Victims of collisions with a truck have the right to seek compensation. To recover compensation, however, they must prove that the truck driver was more at fault for the collision than the victim.
In some cases, fault is easy to prove. If a truck rear-ends a car that is stopped at a red light, the injured car occupants will usually have no trouble proving that the truck driver was at fault.
In some cases, however, fault is disputed. Even when the truck driver’s fault is obvious, the apportionment of fault between the driver and the injury victim may be disputed. When disputes exist, truck accident lawyers search for evidence to establish fault.
Defining Fault in a Truck Accident
In truck accident cases, a driver is at fault if the driver’s negligence caused the accident. Negligence means carelessness.
Violating a traffic safety law, including speeding or running a red light, is almost always negligent. Not paying attention to the road (including looking at a smartphone while driving) is another common example of negligence.
To apportion fault, the truck driver’s share of responsibility for an accident is compared to the accident victim’s. If the driver was more than 50% but less than 100% at fault, the victim’s compensation is reduced in proportion to the victim’s share of fault. If the victim was 25% at fault, the victim will receive 75% of full compensation.
Police Investigation to Determine Fault in a Truck Accident Case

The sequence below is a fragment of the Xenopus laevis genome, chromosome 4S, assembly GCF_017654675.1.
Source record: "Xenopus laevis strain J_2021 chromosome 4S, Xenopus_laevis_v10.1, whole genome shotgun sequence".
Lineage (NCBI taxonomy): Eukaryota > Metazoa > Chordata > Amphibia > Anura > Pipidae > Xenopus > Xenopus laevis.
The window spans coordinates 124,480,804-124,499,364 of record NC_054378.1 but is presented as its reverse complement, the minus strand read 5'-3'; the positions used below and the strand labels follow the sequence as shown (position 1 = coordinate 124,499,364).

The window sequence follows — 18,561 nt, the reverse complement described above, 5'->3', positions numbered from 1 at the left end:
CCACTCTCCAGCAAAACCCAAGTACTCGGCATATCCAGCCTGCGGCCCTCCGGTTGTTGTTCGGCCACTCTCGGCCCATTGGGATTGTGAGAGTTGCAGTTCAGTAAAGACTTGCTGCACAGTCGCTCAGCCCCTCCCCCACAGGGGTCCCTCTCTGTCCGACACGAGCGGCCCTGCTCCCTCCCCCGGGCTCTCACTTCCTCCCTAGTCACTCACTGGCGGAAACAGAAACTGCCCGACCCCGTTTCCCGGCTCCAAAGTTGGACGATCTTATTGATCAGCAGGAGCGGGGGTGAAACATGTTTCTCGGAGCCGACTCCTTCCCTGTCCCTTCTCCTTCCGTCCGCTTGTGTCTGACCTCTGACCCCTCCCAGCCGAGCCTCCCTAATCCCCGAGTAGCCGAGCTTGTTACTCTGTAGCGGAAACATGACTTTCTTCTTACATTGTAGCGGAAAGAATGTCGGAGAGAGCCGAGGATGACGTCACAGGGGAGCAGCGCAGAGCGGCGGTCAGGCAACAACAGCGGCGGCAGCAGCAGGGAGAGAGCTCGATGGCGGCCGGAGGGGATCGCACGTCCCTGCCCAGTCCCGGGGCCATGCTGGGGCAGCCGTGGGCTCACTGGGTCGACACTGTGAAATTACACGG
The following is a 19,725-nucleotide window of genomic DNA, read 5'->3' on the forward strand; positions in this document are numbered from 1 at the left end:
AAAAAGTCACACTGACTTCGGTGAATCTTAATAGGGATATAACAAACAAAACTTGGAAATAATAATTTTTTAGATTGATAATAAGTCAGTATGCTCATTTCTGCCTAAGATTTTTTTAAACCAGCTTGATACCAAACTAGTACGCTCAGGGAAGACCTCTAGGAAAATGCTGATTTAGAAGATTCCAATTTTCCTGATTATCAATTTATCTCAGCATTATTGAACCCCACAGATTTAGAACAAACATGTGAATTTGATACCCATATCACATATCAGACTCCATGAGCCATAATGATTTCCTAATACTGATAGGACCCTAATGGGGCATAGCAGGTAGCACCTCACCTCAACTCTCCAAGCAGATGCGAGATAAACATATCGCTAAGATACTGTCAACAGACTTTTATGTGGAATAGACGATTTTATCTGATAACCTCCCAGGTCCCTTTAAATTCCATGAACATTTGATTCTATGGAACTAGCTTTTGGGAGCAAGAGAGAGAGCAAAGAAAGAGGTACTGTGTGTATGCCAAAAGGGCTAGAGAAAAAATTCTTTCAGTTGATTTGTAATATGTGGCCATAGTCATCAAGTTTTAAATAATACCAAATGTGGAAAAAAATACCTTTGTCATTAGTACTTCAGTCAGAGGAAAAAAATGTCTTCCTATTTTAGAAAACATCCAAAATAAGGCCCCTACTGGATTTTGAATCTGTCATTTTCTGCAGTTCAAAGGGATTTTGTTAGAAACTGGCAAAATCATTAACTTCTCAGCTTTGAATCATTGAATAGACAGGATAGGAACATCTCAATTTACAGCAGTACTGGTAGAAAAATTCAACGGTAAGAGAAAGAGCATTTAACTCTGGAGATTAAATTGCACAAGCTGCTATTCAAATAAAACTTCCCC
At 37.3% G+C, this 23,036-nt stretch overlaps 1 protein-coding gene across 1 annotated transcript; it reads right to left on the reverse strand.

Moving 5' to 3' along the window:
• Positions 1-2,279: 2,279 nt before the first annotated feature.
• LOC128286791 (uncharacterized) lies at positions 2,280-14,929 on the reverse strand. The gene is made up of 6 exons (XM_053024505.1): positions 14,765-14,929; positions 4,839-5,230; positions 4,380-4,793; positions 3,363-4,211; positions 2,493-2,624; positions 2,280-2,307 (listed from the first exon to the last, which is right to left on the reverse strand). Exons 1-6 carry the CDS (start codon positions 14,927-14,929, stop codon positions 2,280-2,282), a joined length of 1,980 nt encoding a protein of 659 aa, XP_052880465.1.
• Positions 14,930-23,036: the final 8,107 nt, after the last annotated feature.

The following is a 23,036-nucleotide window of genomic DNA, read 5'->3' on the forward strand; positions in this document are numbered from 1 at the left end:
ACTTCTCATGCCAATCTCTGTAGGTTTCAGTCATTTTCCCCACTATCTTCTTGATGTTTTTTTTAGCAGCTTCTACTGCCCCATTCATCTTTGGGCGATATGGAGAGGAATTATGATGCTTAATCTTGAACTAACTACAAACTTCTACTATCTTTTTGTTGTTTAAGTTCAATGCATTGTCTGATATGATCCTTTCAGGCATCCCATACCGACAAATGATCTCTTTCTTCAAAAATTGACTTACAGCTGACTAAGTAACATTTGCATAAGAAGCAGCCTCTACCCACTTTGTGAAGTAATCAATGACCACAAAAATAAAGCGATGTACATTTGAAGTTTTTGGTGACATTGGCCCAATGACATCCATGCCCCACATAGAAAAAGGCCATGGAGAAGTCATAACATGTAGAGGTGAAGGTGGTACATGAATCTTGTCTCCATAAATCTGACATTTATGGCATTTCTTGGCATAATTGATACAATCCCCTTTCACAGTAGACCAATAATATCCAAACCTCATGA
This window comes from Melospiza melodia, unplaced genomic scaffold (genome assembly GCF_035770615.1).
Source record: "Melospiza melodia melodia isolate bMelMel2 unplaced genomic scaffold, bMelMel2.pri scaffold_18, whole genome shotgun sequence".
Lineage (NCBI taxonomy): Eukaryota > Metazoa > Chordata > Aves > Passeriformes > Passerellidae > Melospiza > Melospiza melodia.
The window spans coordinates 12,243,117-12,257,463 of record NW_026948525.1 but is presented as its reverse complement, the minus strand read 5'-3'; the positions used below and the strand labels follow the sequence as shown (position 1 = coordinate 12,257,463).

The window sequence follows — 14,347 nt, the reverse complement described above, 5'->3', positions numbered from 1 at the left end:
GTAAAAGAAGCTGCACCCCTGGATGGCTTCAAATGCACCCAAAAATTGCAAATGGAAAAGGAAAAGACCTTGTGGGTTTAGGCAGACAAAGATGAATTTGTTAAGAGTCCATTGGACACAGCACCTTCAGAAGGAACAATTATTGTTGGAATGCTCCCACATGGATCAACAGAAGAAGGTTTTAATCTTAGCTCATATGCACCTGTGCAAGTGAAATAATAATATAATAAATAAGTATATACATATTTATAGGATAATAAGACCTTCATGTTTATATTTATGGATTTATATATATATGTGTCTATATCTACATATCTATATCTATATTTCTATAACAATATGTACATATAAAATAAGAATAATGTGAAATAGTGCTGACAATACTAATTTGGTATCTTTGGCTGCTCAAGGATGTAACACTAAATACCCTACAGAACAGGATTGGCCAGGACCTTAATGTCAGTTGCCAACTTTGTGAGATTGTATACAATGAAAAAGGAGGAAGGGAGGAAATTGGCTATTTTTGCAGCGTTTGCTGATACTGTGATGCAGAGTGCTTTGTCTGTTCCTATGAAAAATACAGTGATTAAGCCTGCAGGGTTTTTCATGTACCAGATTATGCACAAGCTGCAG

Drivers who are involved in traffic accidents that cause injury or property damage have a duty to contact the police. The officer who arrives at the scene will begin to gather evidence.
At a minimum, the officer should talk to each driver to compare their accounts of how the accident happened. If the drivers disagree about the circumstances of the accident, the officer may talk to other witnesses, including other occupants of the vehicles that collided.
The officer will typically draw a diagram of the accident scene. In some cases, the officer will take measurements and photographs. When a death or potentially fatal injury occurs, an officer who is trained in accident reconstruction might visit the scene.
An officer might make a judgment about fault that will inform the officer’s decision to write one or more tickets. The police do not make formal assessments of comparative fault. That is the function of a jury if lawyers cannot agree on how fault should be allocated.
Steps to Take That Will Help the Legal System Determine Fault for a Truck Accident
In addition to notifying the police about an accident, accident victims who are capable to doing so can take certain steps to preserve evidence of fault. It is important not to move vehicles until the police arrive. It is also important to preserve the victim’s vehicle so that “black box” evidence can be downloaded.
Victims should try to get the names and contact numbers of witnesses, particularly if they might leave before the police arrive. Taking pictures of the accident scene can preserve vital evidence. Even pictures from a smartphone camera can be important.
Victims should take several photos of each vehicle, concentrating on areas that were damaged by the crash. If the vehicles are still in contact with each other, photos should show where the truck is touching the victim’s vehicle. Photos of debris, gouges in the road, and road conditions can also be helpful.
Contacting a lawyer right away will allow the lawyer to investigate further while the details of the accident are still fresh. In some cases, a lawyer may want a professional investigator to take photographs and interview witnesses. Involving a truck accident attorney quickly is the key to proving fault.